What Is a 'Shield of Faith' and How Do I Wear Mine?
- Hope Bolinger Crosswalk.com Contributing Writer
- 2019 3 Dec
In church, we may have heard about elements of the ‘armor of God’ but never looked deeply into each individual piece of the armor. Of course, the armor of God isn’t a literal outfit of armor. It’s not a physical set of equipment that a pastor hands out once we’ve said the sinner’s prayer.
Your metaphorical armor of God defenses does, however, help you block the blows of the devil as described in Ephesians 6:10-18:
Finally, be strong in the Lord and in his mighty power. Put on the full armor of God, so that you can take your stand against the devil’s schemes. For our struggle is not against flesh and blood, but against the rulers, against the authorities, against the powers of this dark world and against the spiritual forces of evil in the heavenly realms.
Therefore put on the full armor of God, so that when the day of evil comes, you may be able to stand your ground, and after you have done everything, to stand.
Stand firm then, with the belt of truth buckled around your waist, with the breastplate of righteousness in place, and with your feet fitted with the readiness that comes from the gospel of peace. In addition to all this, take up the shield of faith, with which you can extinguish all the flaming arrows of the evil one. Take the helmet of salvation and the sword of the Spirit, which is the word of God.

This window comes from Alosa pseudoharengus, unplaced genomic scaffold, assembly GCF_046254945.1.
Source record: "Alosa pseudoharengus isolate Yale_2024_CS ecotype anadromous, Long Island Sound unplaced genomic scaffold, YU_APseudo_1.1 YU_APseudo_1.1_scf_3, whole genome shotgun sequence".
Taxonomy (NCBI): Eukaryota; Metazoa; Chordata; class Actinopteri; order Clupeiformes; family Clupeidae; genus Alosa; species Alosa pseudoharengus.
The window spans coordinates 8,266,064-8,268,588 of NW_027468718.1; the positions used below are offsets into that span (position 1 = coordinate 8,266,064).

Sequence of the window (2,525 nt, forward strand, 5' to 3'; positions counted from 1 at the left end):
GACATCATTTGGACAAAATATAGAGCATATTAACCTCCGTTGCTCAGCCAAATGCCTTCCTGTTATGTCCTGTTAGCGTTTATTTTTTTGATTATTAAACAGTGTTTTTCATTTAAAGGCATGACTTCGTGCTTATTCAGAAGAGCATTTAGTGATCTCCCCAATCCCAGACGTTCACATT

And pray in the Spirit on all occasions with all kinds of prayers and requests. With this in mind, be alert and always keep on praying for all the Lord’s people.
Although it may seem odd to us that we need to put on armor of any type—after all, we tend to live in a society where we don’t have to suit up for battle—we can often forget that a spiritual battle wages around us every day (2 Corinthians 10:4).
And if we don’t put on our armor, we leave ourselves in a vulnerable position on the spiritual battlefield.
Let’s focus in on one element of the armor of God in particular: the shield of faith.
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What Is the Shield of Faith in the Bible?
When we envision a shield, we may think of a star-spangled one that Captain America holds, or a circular rim that can protect the upper torso at best.